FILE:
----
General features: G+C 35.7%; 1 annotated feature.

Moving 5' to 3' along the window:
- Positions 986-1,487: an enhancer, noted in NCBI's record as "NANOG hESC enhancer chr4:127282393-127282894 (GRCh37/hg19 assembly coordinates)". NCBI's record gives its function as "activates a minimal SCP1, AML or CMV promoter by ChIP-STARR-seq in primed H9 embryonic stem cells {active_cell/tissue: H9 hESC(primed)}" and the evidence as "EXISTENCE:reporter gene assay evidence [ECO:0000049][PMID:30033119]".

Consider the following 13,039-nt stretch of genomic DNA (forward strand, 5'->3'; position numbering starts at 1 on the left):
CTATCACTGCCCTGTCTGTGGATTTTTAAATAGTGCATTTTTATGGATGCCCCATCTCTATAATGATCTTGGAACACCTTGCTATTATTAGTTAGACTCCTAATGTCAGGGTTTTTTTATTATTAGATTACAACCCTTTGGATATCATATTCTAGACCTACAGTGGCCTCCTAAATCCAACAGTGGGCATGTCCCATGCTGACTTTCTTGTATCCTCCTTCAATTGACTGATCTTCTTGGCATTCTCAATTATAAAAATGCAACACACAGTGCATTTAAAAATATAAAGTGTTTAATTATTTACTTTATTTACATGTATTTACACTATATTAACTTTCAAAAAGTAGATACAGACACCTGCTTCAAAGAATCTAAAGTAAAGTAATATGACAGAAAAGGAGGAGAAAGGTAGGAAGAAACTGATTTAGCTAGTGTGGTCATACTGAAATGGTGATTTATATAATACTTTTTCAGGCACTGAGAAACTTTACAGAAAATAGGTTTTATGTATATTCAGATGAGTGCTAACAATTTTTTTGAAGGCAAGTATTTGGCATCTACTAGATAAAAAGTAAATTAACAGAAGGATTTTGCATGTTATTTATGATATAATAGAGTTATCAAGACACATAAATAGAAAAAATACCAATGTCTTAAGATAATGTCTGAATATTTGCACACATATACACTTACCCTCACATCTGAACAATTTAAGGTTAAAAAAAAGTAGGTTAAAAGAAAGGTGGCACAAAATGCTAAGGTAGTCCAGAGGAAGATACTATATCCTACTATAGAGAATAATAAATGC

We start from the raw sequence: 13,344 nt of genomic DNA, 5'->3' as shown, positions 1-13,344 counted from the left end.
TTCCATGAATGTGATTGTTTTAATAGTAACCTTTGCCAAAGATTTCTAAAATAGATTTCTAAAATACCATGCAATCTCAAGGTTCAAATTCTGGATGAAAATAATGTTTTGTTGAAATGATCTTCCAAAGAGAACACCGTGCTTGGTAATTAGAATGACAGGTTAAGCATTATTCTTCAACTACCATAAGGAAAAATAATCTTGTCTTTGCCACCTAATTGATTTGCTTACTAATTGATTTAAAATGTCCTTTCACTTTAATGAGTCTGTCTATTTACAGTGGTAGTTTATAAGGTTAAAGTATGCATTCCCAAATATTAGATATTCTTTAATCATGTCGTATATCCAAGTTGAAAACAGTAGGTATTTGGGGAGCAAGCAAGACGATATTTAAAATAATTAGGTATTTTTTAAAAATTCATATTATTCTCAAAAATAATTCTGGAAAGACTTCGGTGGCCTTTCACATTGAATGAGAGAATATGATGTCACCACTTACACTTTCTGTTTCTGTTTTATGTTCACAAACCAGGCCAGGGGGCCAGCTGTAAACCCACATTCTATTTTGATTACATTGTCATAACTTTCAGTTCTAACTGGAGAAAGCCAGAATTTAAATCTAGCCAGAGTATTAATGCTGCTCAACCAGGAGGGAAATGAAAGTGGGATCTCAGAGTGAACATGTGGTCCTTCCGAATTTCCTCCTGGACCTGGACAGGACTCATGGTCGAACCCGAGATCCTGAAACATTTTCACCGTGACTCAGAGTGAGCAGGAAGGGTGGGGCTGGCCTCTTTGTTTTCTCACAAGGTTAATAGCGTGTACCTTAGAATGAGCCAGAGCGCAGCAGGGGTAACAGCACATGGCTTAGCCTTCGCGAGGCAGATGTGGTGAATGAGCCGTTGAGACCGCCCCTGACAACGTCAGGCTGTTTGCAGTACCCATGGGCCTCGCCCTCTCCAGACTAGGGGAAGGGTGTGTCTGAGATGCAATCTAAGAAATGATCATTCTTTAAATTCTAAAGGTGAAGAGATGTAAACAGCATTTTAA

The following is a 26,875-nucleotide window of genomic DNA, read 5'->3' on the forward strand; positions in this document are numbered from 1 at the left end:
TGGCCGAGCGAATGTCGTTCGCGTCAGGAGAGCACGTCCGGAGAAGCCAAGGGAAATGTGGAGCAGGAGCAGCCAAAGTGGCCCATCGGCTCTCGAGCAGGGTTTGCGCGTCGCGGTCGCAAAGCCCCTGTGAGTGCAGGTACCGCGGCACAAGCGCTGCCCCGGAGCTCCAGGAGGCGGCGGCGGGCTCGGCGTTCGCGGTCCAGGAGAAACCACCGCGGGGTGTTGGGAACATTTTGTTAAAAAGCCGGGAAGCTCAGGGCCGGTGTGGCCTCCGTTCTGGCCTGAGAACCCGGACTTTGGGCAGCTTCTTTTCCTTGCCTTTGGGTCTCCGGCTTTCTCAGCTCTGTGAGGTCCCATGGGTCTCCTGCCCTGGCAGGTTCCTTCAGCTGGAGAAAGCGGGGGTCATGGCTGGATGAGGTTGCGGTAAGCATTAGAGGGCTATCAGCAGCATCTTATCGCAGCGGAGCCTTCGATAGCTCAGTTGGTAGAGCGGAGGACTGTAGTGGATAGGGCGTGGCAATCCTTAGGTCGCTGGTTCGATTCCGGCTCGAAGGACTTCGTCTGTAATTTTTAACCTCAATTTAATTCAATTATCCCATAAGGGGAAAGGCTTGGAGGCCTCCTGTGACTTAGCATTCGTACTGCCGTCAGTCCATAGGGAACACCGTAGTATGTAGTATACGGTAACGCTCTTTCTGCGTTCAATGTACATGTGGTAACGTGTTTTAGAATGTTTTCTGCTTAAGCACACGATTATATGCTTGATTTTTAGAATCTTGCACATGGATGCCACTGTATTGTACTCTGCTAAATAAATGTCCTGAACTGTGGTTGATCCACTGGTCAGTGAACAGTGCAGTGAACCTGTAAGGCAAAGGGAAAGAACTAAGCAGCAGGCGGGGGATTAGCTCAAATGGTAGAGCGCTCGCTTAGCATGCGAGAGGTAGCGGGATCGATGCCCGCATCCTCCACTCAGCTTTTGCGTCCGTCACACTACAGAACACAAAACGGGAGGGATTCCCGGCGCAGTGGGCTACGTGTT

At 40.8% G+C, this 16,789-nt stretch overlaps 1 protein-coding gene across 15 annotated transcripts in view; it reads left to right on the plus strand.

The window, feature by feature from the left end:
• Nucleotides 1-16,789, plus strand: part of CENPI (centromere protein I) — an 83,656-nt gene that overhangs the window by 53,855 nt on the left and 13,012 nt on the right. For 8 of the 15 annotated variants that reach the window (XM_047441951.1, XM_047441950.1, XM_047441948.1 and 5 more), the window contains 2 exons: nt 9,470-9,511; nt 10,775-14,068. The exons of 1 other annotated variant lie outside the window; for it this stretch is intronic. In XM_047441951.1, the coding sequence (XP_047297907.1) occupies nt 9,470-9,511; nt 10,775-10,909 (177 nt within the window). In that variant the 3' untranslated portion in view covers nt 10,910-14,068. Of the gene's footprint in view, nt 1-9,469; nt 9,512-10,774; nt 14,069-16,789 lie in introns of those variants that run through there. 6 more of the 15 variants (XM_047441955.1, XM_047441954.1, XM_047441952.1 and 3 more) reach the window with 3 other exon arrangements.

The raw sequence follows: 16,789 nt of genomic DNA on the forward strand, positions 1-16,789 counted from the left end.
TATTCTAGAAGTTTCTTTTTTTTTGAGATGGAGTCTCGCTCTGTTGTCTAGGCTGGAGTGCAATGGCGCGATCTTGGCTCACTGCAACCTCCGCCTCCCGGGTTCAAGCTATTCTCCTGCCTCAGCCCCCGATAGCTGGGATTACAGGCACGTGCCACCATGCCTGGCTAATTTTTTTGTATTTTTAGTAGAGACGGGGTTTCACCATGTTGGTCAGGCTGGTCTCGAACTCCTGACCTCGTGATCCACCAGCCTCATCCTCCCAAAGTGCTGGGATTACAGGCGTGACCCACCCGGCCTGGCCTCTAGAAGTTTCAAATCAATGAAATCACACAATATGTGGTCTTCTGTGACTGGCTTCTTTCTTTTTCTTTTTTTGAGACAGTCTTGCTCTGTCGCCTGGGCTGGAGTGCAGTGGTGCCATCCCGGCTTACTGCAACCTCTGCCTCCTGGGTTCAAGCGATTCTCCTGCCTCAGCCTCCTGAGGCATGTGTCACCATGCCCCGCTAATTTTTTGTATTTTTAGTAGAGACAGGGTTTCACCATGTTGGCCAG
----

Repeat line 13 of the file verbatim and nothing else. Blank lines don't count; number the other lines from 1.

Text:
The raw sequence follows: 16,789 nt of genomic DNA on the forward strand, positions 1-16,789 counted from the left end.